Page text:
Pratchett Scholarship underpins research into our online “small gods”

Fascinated by Sir Terry Pratchett’s own concept of ‘small gods’, Bachelor of Arts (English and Psychology) graduate, Freyja Stokes has been awarded one of the $100,000 scholarships established at UniSA in his name.

Begun in 2015, the perpetual scholarship is awarded by the University of South Australia every two years and supports a student to undertake a Masters by research at UniSA’s Hawke’s Research Institute, covering stipend, travel and accommodation expenses as well as research costs. Stokes is the second recipient.

Using her Graduate Diploma in Education, Stokes has worked as a teacher in non-English speaking classrooms in both Japan and Vietnam with a great passion for expanding her own knowledge, and where possible, passing that excitement on to her students.

Stokes says Pratchett was a massive part of her childhood and conducting research informed by Sir Terry’s works is a great thrill.

“I used to raid my dad’s bookshelves and many of Pratchett’s books would migrate to my room,” Stokes says.

“I grew up surrounded by his Discworld stories and it’s amazing that other people think my idea, flowing from Sir Terry’s small gods, is interesting enough to offer me this research scholarship opportunity,”

Stokes will use Sir Terry’s concept of small gods as a “tool or lens” to unpack and examine certain kinds of online group identities and behaviour.

“Small gods basically feed on human belief and shape themselves around the wants, assumptions and personalities of the people who believe in them,” Stokes says.

“They create a sort of reflection of their followers, but are also separate entities of their own, and are focused on maintaining their own power and visibility.”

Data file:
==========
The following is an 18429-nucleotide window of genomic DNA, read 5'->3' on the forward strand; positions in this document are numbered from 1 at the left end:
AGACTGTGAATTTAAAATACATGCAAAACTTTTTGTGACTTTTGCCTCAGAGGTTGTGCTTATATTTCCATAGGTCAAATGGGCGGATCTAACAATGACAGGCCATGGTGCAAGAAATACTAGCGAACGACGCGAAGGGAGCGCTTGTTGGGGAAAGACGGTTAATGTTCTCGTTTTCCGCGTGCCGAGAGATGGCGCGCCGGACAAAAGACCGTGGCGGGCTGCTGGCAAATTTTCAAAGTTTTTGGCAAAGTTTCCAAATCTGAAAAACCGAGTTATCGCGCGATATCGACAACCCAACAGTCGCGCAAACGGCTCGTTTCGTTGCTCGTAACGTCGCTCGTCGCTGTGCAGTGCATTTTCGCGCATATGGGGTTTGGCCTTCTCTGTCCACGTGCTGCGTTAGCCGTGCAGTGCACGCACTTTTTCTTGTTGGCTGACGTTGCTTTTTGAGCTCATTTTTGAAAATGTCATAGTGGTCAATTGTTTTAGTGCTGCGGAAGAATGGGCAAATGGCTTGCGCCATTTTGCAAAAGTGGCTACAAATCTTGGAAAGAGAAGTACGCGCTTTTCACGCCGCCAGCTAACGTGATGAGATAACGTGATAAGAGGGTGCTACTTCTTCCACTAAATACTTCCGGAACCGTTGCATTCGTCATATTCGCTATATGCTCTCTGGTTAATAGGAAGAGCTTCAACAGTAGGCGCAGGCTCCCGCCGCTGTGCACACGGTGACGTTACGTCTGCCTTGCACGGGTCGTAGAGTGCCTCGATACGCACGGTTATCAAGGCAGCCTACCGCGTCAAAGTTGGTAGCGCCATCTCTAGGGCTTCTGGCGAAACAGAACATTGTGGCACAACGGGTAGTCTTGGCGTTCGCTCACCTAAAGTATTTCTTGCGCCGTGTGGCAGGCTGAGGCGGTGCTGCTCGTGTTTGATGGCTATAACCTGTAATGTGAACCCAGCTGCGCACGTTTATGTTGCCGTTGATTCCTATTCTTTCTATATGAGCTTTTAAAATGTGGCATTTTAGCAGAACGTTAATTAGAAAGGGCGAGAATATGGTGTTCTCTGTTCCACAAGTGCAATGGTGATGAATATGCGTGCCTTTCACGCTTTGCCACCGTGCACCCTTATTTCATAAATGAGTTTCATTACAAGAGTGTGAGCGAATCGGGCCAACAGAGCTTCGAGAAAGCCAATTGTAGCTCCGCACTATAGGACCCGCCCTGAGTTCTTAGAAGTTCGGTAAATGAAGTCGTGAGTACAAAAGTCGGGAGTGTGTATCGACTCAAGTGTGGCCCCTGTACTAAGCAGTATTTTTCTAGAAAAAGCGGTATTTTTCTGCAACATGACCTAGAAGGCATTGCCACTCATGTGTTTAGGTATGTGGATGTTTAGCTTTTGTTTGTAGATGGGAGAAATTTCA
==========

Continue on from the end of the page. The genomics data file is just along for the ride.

At their most powerful, the small gods in Pratchett’s works can warp or shape a person’s language, perception of events or others, and, if their power base is challenged, elicit extremely strong reactions.

“These dynamics are really apparent in today’s online environment,” Stokes says.

“All of this is very human behaviour and these kinds of group identities are increasingly powerful. They make news headlines, inspire people to act or react in the real world and often feed into serious social conflict.

“I am hoping that using this perspective to try to improve our understanding of these kinds of small gods, we might be able to offer more constructive methods to engage with these groups and better understand the effects they can have on people.”

The Sir Terry Pratchett Perpetual Scholarship fund, from which a scholarship is awarded every two years, was bequeathed to the University of South Australia in accordance with the author’s wishes.

Media contact: Georgia Aish mobile: +61 413 314 726 email: Georgia.Aish@unisa.edu.au

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